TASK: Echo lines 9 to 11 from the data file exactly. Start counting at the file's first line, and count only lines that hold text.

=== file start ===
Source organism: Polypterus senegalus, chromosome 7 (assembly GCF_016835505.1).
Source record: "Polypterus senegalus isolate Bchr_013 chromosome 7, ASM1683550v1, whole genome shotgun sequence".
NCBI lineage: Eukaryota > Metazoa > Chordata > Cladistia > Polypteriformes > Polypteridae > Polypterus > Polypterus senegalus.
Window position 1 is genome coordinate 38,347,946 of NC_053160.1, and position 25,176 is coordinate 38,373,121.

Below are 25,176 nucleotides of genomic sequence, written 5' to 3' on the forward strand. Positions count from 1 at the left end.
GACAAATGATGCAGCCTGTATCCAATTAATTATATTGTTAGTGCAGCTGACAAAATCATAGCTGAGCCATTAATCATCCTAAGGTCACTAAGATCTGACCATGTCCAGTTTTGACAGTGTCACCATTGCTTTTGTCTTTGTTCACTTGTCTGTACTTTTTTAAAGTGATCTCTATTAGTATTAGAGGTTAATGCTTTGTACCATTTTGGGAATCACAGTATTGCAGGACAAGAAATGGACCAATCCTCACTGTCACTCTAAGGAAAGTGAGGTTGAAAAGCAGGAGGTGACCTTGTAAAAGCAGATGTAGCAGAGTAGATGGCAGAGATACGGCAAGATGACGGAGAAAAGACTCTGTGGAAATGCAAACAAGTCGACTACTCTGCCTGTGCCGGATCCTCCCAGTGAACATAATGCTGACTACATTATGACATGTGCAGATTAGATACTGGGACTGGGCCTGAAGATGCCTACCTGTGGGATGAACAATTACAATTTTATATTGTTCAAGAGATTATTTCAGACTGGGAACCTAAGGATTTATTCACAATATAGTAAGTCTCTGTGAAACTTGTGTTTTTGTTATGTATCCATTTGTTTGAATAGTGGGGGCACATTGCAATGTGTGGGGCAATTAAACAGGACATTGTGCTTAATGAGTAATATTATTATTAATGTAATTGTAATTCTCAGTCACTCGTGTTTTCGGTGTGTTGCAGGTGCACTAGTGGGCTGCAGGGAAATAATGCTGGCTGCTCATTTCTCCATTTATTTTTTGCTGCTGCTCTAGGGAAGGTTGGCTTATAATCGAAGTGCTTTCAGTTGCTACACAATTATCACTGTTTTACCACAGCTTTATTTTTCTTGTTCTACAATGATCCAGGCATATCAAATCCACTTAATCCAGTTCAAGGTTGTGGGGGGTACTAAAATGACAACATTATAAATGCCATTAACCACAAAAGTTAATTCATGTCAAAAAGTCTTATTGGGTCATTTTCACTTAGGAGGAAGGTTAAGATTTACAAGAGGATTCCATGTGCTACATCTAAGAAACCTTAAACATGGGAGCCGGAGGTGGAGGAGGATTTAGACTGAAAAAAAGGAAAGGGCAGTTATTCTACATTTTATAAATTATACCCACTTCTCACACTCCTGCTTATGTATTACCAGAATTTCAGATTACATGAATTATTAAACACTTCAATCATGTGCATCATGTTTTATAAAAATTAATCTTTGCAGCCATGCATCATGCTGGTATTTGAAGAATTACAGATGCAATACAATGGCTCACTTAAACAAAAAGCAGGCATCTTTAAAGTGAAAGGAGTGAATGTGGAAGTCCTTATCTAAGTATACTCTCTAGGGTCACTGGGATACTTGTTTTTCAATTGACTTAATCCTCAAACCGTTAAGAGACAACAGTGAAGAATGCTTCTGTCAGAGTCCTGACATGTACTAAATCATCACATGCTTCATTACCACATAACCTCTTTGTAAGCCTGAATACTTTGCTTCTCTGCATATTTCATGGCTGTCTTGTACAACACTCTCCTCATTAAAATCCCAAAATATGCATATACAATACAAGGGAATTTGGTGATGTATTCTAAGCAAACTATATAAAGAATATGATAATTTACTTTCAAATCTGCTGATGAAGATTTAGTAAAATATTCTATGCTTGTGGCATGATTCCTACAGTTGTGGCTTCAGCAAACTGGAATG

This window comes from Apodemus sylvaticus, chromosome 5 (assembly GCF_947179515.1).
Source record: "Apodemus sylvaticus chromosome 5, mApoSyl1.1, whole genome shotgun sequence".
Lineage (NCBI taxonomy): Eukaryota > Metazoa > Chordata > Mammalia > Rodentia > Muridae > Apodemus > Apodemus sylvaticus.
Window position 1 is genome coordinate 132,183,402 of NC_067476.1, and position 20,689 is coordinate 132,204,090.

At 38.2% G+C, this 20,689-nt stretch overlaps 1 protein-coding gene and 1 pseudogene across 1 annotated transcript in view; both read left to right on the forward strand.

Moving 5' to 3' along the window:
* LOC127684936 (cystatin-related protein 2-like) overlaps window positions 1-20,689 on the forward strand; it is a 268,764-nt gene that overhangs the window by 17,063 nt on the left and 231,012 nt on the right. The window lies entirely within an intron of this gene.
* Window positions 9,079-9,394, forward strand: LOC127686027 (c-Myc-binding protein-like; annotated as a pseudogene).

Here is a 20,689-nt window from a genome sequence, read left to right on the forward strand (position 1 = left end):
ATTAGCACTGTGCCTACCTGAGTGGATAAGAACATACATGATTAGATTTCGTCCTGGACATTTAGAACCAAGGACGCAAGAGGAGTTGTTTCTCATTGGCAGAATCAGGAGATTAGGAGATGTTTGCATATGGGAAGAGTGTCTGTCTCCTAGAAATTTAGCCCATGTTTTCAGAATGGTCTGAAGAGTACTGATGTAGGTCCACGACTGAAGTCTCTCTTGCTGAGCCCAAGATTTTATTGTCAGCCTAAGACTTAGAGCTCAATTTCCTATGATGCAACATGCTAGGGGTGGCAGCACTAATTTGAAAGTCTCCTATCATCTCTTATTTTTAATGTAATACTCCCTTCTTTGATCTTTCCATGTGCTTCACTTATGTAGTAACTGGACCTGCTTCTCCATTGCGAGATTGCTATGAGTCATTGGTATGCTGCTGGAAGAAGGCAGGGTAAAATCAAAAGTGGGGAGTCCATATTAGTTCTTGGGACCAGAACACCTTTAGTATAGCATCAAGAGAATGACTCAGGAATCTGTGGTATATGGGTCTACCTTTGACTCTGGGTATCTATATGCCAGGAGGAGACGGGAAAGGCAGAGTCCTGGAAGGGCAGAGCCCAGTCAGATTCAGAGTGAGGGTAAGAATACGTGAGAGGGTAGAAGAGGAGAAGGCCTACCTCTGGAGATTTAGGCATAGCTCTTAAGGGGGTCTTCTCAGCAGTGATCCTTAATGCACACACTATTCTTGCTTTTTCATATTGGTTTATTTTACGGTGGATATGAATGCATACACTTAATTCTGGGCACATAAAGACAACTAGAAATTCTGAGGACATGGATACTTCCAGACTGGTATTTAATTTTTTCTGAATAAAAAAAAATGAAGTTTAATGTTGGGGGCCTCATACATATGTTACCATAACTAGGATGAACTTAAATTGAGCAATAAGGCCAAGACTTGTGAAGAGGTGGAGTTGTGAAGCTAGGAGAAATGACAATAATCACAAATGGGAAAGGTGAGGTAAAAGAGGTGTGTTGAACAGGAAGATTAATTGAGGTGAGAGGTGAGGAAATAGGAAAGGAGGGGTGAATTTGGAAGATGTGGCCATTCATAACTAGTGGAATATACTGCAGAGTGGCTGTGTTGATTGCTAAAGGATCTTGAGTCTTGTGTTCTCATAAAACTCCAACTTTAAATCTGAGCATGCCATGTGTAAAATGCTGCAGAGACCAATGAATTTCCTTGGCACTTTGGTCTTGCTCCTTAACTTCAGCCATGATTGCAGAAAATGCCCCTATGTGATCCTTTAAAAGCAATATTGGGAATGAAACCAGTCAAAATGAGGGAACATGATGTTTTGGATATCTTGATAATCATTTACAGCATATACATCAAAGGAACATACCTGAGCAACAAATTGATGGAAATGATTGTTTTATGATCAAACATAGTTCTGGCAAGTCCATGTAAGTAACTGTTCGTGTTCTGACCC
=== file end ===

Lineage (NCBI taxonomy): Eukaryota > Metazoa > Chordata > Mammalia > Rodentia > Muridae > Apodemus > Apodemus sylvaticus.
Window position 1 is genome coordinate 132,183,402 of NC_067476.1, and position 20,689 is coordinate 132,204,090.

At 38.2% G+C, this 20,689-nt stretch overlaps 1 protein-coding gene and 1 pseudogene across 1 annotated transcript in view; both read left to right on the forward strand.